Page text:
(Quick note: Shred Kelly is a band from a neighboring ski town a few hours away from Golden. Shred Kelly has loyal fans within the ski culture communities surrounding their hometown, in addition to having the benefit of a younger following than Elliott Brood.)
KC: Do you think the show attendance had more to do with just the circumstances of the town?
PL: If [Elliott Brood] was here on the ski hill’s opening weekend, if we hadn’t booked Shred Kelly, it would have gone off for sure.
KC: Is the crowd for Elliott Brood made up of dedicated followers, or just people who want a party?
PL: For the Brood show? Definitely die-hards. You can tell that by the ticket price.
KC: What do you mean?
PL: For Shred Kelly, I keep the ticket price lower, because they’re not as expensive to book, but you have to take into account the ski bum, cheap crowd. For Elliot Brood, they’re more expensive, so you get the true fans. People aren’t going to pay 20 bucks for someone they don’t know or who they don’t already like. Not in Golden.
KC: Would you say that interest in the band is declining at all? Even though all of their albums since “Mountain Meadows” have been critically acclaimed, the show sizes seem to be limited to die-hard fans.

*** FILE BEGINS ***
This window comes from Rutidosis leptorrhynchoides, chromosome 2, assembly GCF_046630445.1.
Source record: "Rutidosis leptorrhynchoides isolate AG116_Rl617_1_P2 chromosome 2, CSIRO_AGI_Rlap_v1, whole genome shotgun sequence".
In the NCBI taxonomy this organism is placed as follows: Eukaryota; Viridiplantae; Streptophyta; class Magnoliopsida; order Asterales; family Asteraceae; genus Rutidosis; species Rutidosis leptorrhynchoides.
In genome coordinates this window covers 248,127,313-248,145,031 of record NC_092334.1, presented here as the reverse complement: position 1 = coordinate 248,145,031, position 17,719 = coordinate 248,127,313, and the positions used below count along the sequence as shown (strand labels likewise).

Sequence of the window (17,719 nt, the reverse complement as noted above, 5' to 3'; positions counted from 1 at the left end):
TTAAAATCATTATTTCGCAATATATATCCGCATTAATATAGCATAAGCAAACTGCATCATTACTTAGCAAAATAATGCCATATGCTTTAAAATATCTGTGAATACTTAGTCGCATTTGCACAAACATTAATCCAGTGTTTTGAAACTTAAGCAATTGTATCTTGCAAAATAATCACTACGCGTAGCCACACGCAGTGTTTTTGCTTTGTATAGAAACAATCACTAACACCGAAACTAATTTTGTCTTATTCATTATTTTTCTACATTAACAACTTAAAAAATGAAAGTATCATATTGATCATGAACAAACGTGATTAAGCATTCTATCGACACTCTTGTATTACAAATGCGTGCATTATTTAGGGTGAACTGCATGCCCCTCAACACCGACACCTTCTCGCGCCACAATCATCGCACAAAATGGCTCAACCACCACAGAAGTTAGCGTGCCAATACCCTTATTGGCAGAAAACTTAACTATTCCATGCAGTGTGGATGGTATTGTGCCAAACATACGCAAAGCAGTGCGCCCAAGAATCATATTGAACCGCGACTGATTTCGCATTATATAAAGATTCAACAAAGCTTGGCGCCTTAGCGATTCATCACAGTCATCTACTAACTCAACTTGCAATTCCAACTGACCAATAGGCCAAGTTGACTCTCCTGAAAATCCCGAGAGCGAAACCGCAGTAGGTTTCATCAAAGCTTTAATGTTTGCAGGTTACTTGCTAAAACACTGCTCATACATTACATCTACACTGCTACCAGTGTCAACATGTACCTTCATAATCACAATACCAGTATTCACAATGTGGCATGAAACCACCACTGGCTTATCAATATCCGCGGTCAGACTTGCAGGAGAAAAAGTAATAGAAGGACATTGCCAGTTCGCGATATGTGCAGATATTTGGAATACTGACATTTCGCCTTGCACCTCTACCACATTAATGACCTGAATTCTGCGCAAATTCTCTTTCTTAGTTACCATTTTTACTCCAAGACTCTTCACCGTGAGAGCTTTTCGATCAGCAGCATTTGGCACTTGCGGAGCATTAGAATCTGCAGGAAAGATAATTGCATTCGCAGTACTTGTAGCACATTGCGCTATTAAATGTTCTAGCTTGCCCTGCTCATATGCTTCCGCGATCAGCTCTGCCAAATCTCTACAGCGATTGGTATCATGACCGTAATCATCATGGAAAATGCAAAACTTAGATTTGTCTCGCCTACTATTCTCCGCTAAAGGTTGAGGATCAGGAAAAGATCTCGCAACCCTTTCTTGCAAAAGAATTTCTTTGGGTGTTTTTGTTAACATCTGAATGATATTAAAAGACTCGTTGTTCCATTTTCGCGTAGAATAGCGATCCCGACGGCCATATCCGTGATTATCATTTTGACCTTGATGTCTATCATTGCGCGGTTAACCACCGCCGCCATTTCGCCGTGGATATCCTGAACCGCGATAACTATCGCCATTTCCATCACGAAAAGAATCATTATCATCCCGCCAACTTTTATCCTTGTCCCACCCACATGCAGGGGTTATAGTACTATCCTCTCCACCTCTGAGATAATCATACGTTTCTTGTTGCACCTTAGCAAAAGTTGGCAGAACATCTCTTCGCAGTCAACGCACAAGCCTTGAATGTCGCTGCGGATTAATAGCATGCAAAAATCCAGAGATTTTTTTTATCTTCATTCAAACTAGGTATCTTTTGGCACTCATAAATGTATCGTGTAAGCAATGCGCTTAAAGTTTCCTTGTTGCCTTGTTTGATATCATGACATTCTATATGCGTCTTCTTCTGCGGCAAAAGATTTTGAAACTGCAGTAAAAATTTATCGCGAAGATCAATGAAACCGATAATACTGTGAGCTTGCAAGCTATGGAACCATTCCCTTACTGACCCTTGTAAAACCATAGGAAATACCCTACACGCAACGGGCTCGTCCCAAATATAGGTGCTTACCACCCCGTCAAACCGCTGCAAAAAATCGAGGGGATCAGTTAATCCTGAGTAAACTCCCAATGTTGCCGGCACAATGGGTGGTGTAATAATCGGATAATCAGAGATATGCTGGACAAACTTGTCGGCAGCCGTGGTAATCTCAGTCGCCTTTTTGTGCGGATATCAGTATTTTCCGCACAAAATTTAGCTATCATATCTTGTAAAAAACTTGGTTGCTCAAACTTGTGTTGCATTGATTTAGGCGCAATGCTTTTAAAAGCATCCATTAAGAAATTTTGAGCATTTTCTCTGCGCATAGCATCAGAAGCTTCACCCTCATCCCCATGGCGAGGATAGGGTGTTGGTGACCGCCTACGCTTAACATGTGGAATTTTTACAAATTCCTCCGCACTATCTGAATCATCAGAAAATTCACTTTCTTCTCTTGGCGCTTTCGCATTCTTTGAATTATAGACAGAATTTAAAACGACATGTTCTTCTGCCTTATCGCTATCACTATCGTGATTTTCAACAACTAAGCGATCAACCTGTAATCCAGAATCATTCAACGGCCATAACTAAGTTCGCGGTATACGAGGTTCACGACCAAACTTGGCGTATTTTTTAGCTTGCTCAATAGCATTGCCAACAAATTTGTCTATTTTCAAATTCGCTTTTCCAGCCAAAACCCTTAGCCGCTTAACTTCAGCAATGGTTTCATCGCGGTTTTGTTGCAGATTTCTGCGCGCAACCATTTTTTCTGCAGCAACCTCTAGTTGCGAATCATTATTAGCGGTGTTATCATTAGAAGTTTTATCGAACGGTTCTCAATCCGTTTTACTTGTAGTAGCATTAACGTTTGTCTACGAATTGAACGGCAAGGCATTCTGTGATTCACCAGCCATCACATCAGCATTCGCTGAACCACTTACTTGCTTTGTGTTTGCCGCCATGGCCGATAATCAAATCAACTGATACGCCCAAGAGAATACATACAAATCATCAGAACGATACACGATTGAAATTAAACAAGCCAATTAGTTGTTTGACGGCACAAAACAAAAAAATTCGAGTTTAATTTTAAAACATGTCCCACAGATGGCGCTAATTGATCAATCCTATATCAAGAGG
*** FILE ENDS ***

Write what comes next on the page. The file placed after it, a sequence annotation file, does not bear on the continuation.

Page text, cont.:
PL: Oh yeah, they’re all great albums. For some reason though, “Mountain Meadows” — that was their “Dark Side of the Moon.”
KC: Since you’ve watched these guys evolve, do you think touring with big names will revitalize their popularity? Or, do they even need revitalization?
PL: It’s not going to revitalize. It’s going to give them newer opportunities in newer areas.
After the show, I couldn’t help but realize that Elliott Brood exists within a strange situation of contrasts. The band is peculiarly balanced between the mainstream and obscurity, which has both benefited and harmed their career trajectory.
Even though their most popular video has acquired 355,000 views, it is not an official upload; it’s a fan video of Elliott Brood’s song “Write It All Down For You.” To make matters even more confusing, the uploader misspells the band’s name.
Taking these factors into consideration, it’s difficult to gain a sense of Elliott Brood’s future trajectory. It’s been nearly 13 years since the debut of “Mountain Meadows,” and the band’s local hype does not seem to be decreasing. All of their albums, both before and after “Meadows,” have been positively received; “Days Into Years” earned the band a Juno Award for “Roots and Traditional Album of the Year” in 2013. Moreover, after witnessing the group first-hand, I can confirm that these guys know how to craft and perform quality music.
Only time will tell if Elliott Brood’s talent will safeguard their popularity for years to come, but one thing is for certain: A good banjo should not be ignored.